Last Tuesday, The Supervisors were generally supportive of several spending requests for the $22.7 million PG&E settlement windfall. Predictably requests included more fire safety funding, improvements in emergency medical services, dispatch and local agencies, and improvements of the County’s Emergency Operations Center, including a permanent emergency management facility (instead of setting one up for each disaster). County Transpo Head Howard Deshiell had some road improvement proposals as well. More proposals are expected in the next to Board meetings, including some from the affected areas of the 2017 wildfires in Potter Valley and Redwood Valley which Supervisors Mulheren and McGourty are assembling. Presumably, given the positive response from the Board these first proposals will be fleshed out and brought forward for separate consideration in the weeks ahead.
CEO Angelo had her own idea for at least some of the money saying that although the County is in good financial shape at the moment, the Board should consider putting some of the $22.7 million into reserves.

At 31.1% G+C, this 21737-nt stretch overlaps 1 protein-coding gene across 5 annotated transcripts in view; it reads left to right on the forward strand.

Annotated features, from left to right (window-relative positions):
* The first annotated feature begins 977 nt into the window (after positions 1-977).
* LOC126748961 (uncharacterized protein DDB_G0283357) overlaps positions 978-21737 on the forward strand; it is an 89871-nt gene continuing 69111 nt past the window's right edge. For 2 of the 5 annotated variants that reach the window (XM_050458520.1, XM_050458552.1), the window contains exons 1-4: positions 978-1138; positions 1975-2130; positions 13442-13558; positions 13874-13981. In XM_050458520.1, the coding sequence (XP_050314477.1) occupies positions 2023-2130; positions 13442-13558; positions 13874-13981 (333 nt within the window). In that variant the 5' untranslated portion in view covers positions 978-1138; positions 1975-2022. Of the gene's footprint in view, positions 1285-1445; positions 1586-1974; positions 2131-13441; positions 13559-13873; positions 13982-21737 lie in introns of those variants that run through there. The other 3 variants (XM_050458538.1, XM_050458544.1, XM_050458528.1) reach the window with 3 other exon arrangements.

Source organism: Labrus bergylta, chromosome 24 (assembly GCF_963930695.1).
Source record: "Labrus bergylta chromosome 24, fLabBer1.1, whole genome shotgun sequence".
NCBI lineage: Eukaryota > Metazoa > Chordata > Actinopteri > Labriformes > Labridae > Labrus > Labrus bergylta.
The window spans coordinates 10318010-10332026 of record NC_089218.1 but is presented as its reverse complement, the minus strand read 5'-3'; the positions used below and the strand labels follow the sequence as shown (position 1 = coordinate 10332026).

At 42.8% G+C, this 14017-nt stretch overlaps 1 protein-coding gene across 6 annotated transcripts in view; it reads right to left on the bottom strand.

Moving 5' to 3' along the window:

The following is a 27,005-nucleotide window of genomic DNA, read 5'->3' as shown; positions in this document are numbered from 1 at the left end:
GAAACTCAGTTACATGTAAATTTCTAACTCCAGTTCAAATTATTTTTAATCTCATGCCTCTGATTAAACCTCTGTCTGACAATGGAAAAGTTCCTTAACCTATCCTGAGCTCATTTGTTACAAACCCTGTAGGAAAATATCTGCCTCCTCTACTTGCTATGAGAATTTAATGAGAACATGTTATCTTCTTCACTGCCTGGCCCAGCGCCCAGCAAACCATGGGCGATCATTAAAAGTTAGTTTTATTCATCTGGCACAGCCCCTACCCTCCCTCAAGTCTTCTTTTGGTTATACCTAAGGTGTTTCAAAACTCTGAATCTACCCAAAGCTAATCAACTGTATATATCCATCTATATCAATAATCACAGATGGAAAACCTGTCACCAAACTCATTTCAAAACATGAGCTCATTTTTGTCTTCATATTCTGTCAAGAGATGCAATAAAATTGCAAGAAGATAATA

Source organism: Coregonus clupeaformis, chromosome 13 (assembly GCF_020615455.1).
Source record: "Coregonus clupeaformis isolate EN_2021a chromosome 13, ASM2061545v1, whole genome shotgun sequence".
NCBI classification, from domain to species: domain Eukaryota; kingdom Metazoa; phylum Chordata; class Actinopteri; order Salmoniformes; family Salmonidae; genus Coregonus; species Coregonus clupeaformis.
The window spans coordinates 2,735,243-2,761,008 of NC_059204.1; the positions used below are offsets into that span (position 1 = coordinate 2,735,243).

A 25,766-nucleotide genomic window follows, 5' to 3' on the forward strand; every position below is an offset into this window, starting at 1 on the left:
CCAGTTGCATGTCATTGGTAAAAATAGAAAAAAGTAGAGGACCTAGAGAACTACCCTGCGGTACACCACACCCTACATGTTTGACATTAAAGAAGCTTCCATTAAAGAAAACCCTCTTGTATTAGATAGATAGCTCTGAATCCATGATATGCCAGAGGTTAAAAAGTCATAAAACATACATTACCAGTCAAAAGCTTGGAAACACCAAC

It’s not clear at this point what it will all add up to. Roadwork in the affected burn zone could get costly. Each proposal was broken down into increments so that when the list takes shape the Board can trim some of the spending so that smaller and priority projects get funded first.
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Supervisor Maureen Mulheren maintains an official website (maureenmulheren.com) with a feature entitled “Weekly Updates,” although some weeks go by without an update. For March 30, Supervisor Mulheren reported someone asking her what she does besides go to meetings. “I read a lot of emails, research topics the Board is discussing, prepare for my meetings and most importantly talk to people, on the phone, distanced outside, whatever it takes to make sure I hear from the community about what they are interested in and how I can help.”